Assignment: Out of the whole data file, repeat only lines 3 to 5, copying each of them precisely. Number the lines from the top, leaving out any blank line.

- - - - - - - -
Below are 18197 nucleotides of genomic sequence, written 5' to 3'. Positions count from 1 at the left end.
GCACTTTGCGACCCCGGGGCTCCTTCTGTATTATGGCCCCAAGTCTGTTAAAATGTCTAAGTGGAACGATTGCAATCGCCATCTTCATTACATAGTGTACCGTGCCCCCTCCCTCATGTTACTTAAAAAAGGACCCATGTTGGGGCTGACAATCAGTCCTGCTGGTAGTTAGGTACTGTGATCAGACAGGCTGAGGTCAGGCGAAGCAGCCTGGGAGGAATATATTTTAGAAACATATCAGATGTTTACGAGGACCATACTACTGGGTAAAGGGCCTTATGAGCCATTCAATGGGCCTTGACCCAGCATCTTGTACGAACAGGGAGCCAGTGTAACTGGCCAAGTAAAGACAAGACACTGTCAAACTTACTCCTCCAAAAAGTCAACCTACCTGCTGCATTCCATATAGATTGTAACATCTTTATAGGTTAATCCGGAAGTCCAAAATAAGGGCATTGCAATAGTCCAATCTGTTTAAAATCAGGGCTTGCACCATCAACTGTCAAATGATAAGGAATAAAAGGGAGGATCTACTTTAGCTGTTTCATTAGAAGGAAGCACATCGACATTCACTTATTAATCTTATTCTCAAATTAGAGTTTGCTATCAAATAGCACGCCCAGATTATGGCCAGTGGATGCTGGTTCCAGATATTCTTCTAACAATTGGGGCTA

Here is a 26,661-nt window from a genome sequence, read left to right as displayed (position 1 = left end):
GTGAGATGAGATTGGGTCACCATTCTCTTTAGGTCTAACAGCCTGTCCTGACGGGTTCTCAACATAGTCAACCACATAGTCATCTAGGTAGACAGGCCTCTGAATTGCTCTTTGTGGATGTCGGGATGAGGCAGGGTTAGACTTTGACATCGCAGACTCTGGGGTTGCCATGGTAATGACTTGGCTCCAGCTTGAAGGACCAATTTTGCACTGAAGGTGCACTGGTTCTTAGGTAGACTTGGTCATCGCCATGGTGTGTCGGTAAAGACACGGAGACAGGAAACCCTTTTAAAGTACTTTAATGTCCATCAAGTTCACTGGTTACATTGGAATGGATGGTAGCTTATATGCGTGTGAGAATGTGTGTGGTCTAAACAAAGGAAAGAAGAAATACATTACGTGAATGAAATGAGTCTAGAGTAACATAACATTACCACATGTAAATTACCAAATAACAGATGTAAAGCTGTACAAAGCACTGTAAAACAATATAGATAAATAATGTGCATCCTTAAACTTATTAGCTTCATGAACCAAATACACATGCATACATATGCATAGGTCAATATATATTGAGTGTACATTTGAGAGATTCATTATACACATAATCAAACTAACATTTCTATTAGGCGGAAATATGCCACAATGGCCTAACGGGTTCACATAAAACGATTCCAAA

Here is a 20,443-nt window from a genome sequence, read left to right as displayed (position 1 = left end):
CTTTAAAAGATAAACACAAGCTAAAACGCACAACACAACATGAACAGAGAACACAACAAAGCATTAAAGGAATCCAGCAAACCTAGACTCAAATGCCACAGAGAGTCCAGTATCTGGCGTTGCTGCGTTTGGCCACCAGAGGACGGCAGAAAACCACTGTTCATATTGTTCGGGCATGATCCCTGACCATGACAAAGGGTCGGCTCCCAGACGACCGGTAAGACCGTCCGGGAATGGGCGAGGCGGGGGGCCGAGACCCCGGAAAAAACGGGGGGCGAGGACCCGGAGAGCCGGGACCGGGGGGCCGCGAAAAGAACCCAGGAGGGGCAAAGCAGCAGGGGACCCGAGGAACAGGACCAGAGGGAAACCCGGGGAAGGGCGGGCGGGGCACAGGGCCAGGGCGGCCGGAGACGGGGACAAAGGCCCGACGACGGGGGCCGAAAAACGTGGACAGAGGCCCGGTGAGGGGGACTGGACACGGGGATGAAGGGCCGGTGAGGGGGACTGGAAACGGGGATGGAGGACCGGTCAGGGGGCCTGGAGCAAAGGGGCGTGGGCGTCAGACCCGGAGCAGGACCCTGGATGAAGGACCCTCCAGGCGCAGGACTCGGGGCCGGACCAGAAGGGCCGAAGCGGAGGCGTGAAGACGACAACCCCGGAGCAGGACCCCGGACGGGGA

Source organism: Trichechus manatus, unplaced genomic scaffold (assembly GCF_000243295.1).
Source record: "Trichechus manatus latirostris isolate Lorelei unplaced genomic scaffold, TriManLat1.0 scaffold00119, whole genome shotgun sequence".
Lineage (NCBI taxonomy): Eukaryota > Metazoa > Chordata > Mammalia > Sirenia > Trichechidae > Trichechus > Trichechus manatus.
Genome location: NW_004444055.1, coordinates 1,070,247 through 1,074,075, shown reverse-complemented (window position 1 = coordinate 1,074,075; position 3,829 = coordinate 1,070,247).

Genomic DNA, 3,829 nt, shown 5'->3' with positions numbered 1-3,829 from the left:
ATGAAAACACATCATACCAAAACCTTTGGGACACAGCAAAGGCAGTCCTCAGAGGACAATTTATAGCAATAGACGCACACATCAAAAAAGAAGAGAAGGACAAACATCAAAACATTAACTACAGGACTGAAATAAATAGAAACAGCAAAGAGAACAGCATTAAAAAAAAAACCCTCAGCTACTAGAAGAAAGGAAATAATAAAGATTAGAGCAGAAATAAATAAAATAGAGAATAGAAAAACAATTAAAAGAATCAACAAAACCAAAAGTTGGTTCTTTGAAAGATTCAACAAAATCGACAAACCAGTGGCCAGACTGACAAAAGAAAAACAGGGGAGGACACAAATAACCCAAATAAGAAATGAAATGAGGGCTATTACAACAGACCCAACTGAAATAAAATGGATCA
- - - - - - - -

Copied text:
Here is a 26,661-nt window from a genome sequence, read left to right as displayed (position 1 = left end):
GTGAGATGAGATTGGGTCACCATTCTCTTTAGGTCTAACAGCCTGTCCTGACGGGTTCTCAACATAGTCAACCACATAGTCATCTAGGTAGACAGGCCTCTGAATTGCTCTTTGTGGATGTCGGGATGAGGCAGGGTTAGACTTTGACATCGCAGACTCTGGGGTTGCCATGGTAATGACTTGGCTCCAGCTTGAAGGACCAATTTTGCACTGAAGGTGCACTGGTTCTTAGGTAGACTTGGTCATCGCCATGGTGTGTCGGTAAAGACACGGAGACAGGAAACCCTTTTAAAGTACTTTAATGTCCATCAAGTTCACTGGTTACATTGGAATGGATGGTAGCTTATATGCGTGTGAGAATGTGTGTGGTCTAAACAAAGGAAAGAAGAAATACATTACGTGAATGAAATGAGTCTAGAGTAACATAACATTACCACATGTAAATTACCAAATAACAGATGTAAAGCTGTACAAAGCACTGTAAAACAATATAGATAAATAATGTGCATCCTTAAACTTATTAGCTTCATGAACCAAATACACATGCATACATATGCATAGGTCAATATATATTGAGTGTACATTTGAGAGATTCATTATACACATAATCAAACTAACATTTCTATTAGGCGGAAATATGCCACAATGGCCTAACGGGTTCACATAAAACGATTCCAAA

Here is a 20,443-nt window from a genome sequence, read left to right as displayed (position 1 = left end):